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The Pole Vault – Getting Off the Ground

Larry Bartels

by Larry Bartels, U.S. Naval Academy Track & Field Coach

I was flying from Salt Lake City to Baltimore the other day.  I found myself staring out the window watching the ground crew refuel the plane, load luggage, put that really bad airline food onboard, and I started thinking. The pole vault coach in me came out. It occurred to me that the event of pole vaulting is a lot like getting a plane off the ground. Before anyone can fly, the groundwork has to be done properly. If you don't leave the ground with the proper training you're only asking for trouble.

For the vaulter, like the airliner, it all starts with the proper equipment. In our case, the equipment is an athlete who has decent speed, a good sense of body awareness, athleticism, and upper body strength. Now, I know that vaulters, like planes come in all shapes and sizes, but bear with me.  Once you actually do find someone who fits the bill, the job of teaching the vault becomes a lot more difficult. It begins with basic pole carrying skills.

Pole carrying requires placing the hands properly on the pole, at the proper distance apart, to allow the vaulter a comfortable enough grip, yet allowing the vaulter to "swing" through their shoulders. This can be learned through trial and error. For most beginners, the simple act of holding their hands shoulder width apart will do.  A drill with that grip of holding low on the pole, and doing a short run into a long jump pit will help them get more comfortable with leaving the ground. Have them ride the pole to the opposite side of the pit. Passing the pole will give them some idea of what is comfortable.

A vaulter carrying the pole, like the pilot on the runway, has to keep the "stick" steady. The end of the run is where a great deal of mistakes are made. A vaulter will often times find themselves out of position at the moment of take off, and not get their hands fully extended. A desirable take off position is where the top hand is in line with the hip and the take off foot. The obstacles that can cause these problems here are many. Having your vaulters practice their carry and pole run on a flat surface for 3, 5, 7, or 9 left or right steps, depending on their takeoff foot will be beneficial. Repetition is key... yes it's boring, and no it's not as cool as the trampoline or diving board, but it does help the jumper to learn the skill by doing it over and over, and over, and, well... you get the point. Having vaulters run with their hands behind their backs requiring them to run tall with a flat back and tight stomach, with the "knee up, toe up" will also help tremendously.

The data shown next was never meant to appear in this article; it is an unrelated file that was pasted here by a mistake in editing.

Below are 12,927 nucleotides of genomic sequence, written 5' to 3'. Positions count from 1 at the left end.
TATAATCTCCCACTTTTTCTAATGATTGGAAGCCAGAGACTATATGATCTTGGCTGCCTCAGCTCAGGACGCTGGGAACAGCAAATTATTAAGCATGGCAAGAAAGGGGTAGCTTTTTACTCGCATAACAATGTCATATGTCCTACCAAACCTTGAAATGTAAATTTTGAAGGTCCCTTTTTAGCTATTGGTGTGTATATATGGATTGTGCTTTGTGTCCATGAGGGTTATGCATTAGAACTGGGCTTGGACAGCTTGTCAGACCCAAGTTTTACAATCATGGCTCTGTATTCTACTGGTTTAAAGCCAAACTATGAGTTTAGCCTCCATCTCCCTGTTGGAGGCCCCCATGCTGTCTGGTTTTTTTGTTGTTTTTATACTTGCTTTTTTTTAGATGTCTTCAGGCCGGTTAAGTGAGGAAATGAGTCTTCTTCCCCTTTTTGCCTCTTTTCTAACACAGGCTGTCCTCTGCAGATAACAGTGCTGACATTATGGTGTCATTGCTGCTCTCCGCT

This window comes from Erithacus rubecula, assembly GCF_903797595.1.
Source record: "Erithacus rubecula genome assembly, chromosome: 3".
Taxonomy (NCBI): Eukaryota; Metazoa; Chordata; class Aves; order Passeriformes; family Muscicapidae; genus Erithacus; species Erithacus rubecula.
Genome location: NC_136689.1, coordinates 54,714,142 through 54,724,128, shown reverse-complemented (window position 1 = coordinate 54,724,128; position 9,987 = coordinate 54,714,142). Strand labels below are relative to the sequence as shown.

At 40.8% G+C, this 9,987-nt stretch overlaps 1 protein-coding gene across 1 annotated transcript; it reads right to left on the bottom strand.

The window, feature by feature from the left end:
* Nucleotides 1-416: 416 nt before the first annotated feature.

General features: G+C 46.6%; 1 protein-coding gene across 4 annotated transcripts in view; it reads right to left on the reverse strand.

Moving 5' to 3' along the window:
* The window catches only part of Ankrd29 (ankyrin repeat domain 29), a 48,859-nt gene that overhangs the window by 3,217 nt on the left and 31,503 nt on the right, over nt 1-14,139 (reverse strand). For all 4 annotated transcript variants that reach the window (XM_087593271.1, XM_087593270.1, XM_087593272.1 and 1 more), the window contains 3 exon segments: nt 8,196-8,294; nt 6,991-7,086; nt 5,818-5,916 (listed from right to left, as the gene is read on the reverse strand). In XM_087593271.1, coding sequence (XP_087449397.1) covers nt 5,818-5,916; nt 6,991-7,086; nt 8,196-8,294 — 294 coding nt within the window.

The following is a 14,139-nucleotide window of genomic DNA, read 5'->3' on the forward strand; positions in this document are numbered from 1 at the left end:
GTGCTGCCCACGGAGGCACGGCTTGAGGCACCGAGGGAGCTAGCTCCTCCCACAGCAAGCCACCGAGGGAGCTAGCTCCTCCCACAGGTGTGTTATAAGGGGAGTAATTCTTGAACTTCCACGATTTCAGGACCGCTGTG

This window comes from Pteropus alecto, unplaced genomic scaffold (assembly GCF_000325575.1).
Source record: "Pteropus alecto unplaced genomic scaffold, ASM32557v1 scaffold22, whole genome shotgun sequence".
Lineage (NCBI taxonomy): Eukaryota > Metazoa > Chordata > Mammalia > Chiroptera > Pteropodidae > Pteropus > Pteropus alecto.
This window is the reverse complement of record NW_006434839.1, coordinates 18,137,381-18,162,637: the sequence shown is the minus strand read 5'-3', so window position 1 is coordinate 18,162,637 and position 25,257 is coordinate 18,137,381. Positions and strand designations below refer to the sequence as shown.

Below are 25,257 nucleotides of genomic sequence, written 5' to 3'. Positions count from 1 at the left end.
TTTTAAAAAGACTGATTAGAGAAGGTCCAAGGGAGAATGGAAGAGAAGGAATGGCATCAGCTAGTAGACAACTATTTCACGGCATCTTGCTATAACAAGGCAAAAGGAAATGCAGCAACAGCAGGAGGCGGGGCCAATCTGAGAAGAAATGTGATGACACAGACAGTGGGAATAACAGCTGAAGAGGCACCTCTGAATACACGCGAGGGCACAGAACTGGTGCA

As for the pole drop, that takes practice. Once the jumpers have found themselves at the end of the runway, the next step is the steady, patient, drop of the pole, to the proper plant position. It is commonly thought that three steps out from the box is where the pole should be parallel to the runway. Having your jumpers slowly walk through this phase using a slide box, towel or the box itself is a great drill. Again, repetition is key. Keeping the thought that at the plant, again, you want the vaulter to be tall through the hips, in the proper line, and to have a big knee drive with the toe up. The tip of the pole should hit the box an instant before the vaulter takes off the ground. Doing pop ups from short runs and holding low on the pole is a good drill.  Doing an "A-frame" drill is beneficial as well. Tie two old poles together near 13 ft., and place the untied ends at either side of the long jump pit with the tied end at the top. Lean it towards the long jump runway slightly. Have your vaulter time their steps running towards the A-frame. As they leave the ground the will try and reach as high as they can on the A-frame, get separated and swing to the opposite end of the pit.

If you have a pool available that would also be a tremendous tool. Have yourself or one of your athletes stand on the side of the pool deck close to the water and hold a pole vertical in the semi deep end of the pool. The vaulter will go under the water hold the pole properly and simulate the swing under water, emphasize shooting the feet together out of the pool.

Some vaulters are comfortable being slightly under their take off mark, and some vaulters are comfortable being slightly outside of their take off mark. With a beginning vaulter, try to emphasize the importance of the run, settle jump phase or penultimate, and taking off as close to their mark as possible. These athletes may not fly as high as a jetliner, but for those who learn properly, it can be more fun.

Good Luck!

Larry Bartels is a member of the men's track and field coaching staff at the Naval Academy. For the five years prior to his arrival in Annapolis, he was the head coach of both the men's cross country and track & field programs at Division II Northwood University (Mich.). There, he garnered three Great Lakes Intercollegiate Athletic Conference (GLIAC) Coach-of-the-Year awards. He was named the conference's Outdoor Track Coach of the Year in 1997 and also received similar honors in cross country that fall. In 1998, Bartels received the GLIAC Indoor Track Coach-of-the-Year award.

Prior to coaching at Northwood, Bartels served as the head track & field coach at Division III Coast Guard where his dual-meet record was an outstanding 74-6. In 1995, he led the school to a 10th-place finish at the NCAA Division III Championships. Bartels also led the squad to the Eastern Collegiate Athletic Conference (ECAC) championship in 1994, and he received both ECAC and New England Coach-of-the-Year recognition at the end of the campaign.